From the Database of Home of the Underdogs
GAME DESIGNER:Jacqueline Lott
Copyright 2004, Jacqueline Lott
Well-deserved winner of the “Best of Show” award in the 2004 IF Art Show competition, The Fire Tower is a captivating all-text “virtual hike” that offers evocative landscape, realistic locations, and extremely well-written descriptions. Emily Short’s succinct review elaborates further:
“This is excellent. The Fire Tower is an IF hike through the mountains of Tennessee, gorgeously done.
The author mentions in her notes that this area is one of her favorite spots, and it shows. The setting is acutely observed and described, with responses for every sense. They’re not just perfunctory responses, either: I was left with a very clear impression of the flora in this area, and a somewhat more fleeting idea of the fauna. The only place I recall seeing quite such a thorough natural setting was in She’s Got a Thing For A Spring (Brent VanFossen, 1997), though for whatever reason The Fire Tower worked better for me than Spring — possibly because, without puzzles to worry about, I was in a better position to enjoy the natural surroundings. The meticulous implementation applies elsewhere as well. The piece anticipates many nonstandard actions — I was particularly amused by the response to my attempts to turn the signposts.
The Fire Tower also gives a strong sense of continuity of space and time. There are transitional descriptions between locations that let you know how far you’ve gone, over what kind of terrain, and what you saw on the way. When you have travelled far, considerable time elapses on your watch. Meanwhile, the sun rises and sets in the sky; the quality of the air changes; shadows lengthen; campers wake up, are active, and go to bed. If you emerge from the woods late enough, you even get a telling-off from the person who’s there to pick you up. (I really enjoyed the temporal effects; I played with them as much as my time allowed, but I would have liked to explore even more what happened if I was in certain places at different times of day. It would have helped to have a WAIT UNTIL [time] command implemented.)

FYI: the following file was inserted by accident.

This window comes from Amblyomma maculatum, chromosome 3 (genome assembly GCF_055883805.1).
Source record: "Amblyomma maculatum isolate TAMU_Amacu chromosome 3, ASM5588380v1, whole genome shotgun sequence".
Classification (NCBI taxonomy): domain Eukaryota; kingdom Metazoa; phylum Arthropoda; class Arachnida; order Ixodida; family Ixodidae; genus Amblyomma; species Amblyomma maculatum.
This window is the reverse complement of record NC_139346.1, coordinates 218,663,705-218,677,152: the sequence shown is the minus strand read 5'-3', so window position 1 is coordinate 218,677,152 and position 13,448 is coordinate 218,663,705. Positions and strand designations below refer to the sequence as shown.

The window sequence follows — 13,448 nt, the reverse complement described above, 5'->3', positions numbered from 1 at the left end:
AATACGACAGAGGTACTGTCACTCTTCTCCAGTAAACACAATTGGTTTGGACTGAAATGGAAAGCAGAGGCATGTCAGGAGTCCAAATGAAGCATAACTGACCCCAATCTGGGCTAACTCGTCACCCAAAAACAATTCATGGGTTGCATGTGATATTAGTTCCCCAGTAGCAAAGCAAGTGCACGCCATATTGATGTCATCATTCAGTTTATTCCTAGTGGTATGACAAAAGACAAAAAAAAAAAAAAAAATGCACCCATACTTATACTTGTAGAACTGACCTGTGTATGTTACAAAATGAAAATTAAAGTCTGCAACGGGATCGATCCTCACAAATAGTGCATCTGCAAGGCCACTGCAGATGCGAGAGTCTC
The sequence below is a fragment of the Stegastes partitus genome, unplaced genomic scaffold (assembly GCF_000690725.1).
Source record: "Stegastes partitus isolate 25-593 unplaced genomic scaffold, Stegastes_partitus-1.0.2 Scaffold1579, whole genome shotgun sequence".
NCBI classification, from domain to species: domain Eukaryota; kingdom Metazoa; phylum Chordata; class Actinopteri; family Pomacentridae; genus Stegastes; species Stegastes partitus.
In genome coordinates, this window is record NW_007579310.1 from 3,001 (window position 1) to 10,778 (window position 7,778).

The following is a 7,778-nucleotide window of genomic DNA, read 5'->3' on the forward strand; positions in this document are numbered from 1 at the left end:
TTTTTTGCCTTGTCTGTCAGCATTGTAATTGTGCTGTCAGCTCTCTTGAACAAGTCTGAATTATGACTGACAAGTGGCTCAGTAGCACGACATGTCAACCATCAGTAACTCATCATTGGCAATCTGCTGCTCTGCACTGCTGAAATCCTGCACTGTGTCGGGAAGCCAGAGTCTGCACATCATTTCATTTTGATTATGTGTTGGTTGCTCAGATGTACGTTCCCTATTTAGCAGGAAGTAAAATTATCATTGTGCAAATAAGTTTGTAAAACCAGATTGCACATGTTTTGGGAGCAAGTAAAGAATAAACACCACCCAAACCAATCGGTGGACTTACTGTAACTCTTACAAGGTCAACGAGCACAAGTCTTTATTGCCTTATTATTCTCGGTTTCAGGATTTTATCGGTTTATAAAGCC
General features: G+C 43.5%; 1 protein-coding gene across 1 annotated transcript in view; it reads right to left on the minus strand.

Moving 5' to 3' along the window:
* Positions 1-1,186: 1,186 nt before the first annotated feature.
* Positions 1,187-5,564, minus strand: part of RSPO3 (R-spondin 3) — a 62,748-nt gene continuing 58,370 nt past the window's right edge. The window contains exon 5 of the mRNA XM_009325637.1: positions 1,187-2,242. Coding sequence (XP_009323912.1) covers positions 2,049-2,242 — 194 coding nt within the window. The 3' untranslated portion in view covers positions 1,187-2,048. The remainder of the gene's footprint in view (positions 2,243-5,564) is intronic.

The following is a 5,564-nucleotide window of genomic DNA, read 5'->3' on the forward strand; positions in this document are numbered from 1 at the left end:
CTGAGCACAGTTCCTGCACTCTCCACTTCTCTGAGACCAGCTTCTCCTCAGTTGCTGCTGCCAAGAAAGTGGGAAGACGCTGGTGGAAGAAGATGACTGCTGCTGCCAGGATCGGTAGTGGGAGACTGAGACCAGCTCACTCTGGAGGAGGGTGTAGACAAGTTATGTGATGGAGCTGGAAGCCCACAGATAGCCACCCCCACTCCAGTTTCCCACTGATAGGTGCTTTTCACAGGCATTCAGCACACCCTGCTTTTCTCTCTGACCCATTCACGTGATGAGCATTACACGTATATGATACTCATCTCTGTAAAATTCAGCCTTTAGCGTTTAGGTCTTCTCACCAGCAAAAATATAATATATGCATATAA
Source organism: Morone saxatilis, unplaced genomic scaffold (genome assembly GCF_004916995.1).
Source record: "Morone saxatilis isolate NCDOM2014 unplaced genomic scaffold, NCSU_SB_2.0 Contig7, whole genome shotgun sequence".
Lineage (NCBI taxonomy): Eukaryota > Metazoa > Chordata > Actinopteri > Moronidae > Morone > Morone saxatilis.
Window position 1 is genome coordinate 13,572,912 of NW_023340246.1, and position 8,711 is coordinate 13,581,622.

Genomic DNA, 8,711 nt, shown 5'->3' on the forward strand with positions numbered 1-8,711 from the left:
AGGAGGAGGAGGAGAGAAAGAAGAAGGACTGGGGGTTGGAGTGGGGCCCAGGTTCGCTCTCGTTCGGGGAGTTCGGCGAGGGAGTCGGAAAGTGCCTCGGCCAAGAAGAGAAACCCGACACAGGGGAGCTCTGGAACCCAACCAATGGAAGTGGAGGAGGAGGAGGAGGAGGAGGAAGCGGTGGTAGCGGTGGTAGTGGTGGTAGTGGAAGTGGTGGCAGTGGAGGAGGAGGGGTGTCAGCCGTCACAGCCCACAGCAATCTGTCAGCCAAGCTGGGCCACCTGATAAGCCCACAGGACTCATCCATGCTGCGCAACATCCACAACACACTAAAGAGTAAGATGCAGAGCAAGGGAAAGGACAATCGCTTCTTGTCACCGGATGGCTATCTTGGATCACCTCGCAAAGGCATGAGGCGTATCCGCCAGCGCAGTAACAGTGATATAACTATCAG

The PC is well-formed, too. The responses to trying to taste various plants, for instance, or pick things that you shouldn’t pick, are met with very park-rangerly replies — knowledgeable, but concerned with safety and the preservation of the wildlife. But the characterization isn’t just there to preach good park behavior: the PC feels like a specific person. She sings Stevie Nicks to herself, eats the best bits out of her trailmix first, and doesn’t panic when meeting a bear. Her pleasant, down-to-earth attitude affects almost every descriptive passage.
In some ways The Fire Tower reminded me of Sunset Over Savannah (Ivan Cockrum, 1997): there’s the same sense of natural beauty and its effect on the psychological state of the observer. If there’s a weak point, it’s that The Fire Tower (like Sunset) sometimes tells me too much about what the PC is feeling. Interestingly, these references bothered me less as the piece went on: either they were fewer in the later sections, or (more likely) as I developed a clear sense of the persona of the PC I stopped trying to equate my emotions with hers.
I did encounter a few bugs. It seems to be possible for the headlamp to be both on your head and in the pack at the same time (somehow); it also seems that if you sit down while in the fire tower itself, you are never able to get up again. You can jump while sitting. There are a couple of other things like that. But the handful of weak spots can easily be cleared up in a future release, and the majority of this piece is polished and charming even though it covers an ambitiously large scope for an Art Show entry. It also works quite well with the constraints of puzzlelessness: the goal of hiking along a set path gives the player something to do, and provides structure for the piece.”